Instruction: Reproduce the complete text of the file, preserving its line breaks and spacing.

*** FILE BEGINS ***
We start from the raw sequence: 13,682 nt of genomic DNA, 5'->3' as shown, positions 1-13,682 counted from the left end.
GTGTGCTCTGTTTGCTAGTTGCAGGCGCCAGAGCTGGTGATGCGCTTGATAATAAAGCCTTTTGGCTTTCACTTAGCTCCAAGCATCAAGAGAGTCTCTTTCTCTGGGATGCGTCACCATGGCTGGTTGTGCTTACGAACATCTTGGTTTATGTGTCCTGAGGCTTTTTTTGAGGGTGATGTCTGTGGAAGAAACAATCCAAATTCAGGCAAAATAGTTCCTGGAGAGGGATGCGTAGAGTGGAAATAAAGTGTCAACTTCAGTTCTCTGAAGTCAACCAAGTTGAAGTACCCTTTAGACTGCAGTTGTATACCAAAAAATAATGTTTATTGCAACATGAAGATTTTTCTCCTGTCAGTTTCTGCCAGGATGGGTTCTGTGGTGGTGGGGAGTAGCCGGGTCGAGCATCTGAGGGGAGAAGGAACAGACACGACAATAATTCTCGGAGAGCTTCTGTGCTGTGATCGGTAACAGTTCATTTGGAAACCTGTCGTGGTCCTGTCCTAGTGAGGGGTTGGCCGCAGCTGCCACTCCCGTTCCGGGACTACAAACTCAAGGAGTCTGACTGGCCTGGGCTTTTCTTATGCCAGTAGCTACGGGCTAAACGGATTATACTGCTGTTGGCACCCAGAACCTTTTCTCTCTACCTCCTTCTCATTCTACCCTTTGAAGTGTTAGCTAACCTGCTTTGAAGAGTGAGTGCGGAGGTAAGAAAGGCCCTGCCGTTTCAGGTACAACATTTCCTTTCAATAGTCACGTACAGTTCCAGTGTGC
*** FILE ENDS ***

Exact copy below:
We start from the raw sequence: 13,682 nt of genomic DNA, 5'->3' as shown, positions 1-13,682 counted from the left end.
GTGTGCTCTGTTTGCTAGTTGCAGGCGCCAGAGCTGGTGATGCGCTTGATAATAAAGCCTTTTGGCTTTCACTTAGCTCCAAGCATCAAGAGAGTCTCTTTCTCTGGGATGCGTCACCATGGCTGGTTGTGCTTACGAACATCTTGGTTTATGTGTCCTGAGGCTTTTTTTGAGGGTGATGTCTGTGGAAGAAACAATCCAAATTCAGGCAAAATAGTTCCTGGAGAGGGATGCGTAGAGTGGAAATAAAGTGTCAACTTCAGTTCTCTGAAGTCAACCAAGTTGAAGTACCCTTTAGACTGCAGTTGTATACCAAAAAATAATGTTTATTGCAACATGAAGATTTTTCTCCTGTCAGTTTCTGCCAGGATGGGTTCTGTGGTGGTGGGGAGTAGCCGGGTCGAGCATCTGAGGGGAGAAGGAACAGACACGACAATAATTCTCGGAGAGCTTCTGTGCTGTGATCGGTAACAGTTCATTTGGAAACCTGTCGTGGTCCTGTCCTAGTGAGGGGTTGGCCGCAGCTGCCACTCCCGTTCCGGGACTACAAACTCAAGGAGTCTGACTGGCCTGGGCTTTTCTTATGCCAGTAGCTACGGGCTAAACGGATTATACTGCTGTTGGCACCCAGAACCTTTTCTCTCTACCTCCTTCTCATTCTACCCTTTGAAGTGTTAGCTAACCTGCTTTGAAGAGTGAGTGCGGAGGTAAGAAAGGCCCTGCCGTTTCAGGTACAACATTTCCTTTCAATAGTCACGTACAGTTCCAGTGTGC